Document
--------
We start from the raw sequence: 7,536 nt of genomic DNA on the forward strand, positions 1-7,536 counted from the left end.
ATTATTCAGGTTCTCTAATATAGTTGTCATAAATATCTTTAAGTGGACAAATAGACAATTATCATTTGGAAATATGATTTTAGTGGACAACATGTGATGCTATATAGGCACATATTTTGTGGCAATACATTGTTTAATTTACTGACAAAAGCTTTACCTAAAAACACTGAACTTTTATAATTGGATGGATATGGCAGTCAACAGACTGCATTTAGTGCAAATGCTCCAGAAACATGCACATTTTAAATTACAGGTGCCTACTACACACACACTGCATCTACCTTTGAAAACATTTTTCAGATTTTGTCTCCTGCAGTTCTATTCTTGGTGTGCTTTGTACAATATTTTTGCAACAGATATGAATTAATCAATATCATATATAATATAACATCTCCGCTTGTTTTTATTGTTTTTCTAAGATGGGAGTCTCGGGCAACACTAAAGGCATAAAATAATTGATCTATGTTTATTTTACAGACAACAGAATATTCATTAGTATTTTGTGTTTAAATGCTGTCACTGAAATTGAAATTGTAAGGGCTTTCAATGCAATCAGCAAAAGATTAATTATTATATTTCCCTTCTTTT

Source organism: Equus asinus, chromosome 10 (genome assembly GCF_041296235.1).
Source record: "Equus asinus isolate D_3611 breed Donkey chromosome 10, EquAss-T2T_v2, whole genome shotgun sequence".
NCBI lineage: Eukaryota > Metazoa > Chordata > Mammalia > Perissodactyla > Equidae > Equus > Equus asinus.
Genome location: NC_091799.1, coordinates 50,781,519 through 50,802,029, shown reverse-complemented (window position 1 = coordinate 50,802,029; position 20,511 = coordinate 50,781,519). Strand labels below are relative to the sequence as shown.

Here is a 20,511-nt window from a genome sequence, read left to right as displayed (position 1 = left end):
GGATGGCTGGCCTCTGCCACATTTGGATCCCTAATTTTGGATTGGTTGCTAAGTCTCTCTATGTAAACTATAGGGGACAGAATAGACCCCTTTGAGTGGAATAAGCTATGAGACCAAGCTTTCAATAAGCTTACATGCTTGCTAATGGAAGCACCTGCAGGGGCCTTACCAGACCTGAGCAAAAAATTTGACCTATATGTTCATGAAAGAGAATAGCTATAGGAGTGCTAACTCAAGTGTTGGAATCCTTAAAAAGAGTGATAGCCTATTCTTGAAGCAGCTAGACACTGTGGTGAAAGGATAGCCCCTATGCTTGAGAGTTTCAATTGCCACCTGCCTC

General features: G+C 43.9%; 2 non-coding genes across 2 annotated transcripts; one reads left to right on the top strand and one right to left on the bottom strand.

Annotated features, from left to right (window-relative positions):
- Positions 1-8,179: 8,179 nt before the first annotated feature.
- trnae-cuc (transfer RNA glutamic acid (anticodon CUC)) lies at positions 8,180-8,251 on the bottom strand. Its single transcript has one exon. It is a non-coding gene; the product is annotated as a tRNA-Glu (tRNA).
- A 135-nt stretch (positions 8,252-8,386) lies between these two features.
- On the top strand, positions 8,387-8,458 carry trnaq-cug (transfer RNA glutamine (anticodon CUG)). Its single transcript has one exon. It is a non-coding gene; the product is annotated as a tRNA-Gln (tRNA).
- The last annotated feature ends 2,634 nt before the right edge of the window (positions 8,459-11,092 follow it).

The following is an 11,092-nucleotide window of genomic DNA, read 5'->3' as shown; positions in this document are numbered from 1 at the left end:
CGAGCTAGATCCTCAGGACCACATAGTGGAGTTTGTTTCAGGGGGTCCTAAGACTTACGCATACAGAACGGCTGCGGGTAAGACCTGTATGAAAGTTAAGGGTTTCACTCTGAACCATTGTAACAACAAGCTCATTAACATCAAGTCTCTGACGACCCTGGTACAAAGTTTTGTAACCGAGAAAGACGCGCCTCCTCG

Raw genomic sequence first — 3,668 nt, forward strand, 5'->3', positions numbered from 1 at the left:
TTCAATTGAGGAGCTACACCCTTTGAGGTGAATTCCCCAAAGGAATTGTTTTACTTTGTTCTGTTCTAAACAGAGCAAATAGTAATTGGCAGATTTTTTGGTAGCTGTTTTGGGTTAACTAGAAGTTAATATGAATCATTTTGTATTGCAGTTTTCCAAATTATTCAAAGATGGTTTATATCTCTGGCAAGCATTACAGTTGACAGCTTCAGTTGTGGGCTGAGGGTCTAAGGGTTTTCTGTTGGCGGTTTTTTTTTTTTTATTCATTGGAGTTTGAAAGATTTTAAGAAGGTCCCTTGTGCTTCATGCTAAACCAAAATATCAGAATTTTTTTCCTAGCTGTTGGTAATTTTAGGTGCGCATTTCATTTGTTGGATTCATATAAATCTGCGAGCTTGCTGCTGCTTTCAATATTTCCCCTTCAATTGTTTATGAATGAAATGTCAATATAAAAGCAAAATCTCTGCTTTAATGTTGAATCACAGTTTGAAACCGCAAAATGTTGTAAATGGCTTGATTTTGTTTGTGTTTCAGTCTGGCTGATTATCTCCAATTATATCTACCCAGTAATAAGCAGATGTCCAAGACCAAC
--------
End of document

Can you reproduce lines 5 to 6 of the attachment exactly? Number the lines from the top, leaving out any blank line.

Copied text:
NCBI lineage: Eukaryota > Metazoa > Chordata > Mammalia > Perissodactyla > Equidae > Equus > Equus asinus.
Genome location: NC_091799.1, coordinates 50,781,519 through 50,802,029, shown reverse-complemented (window position 1 = coordinate 50,802,029; position 20,511 = coordinate 50,781,519). Strand labels below are relative to the sequence as shown.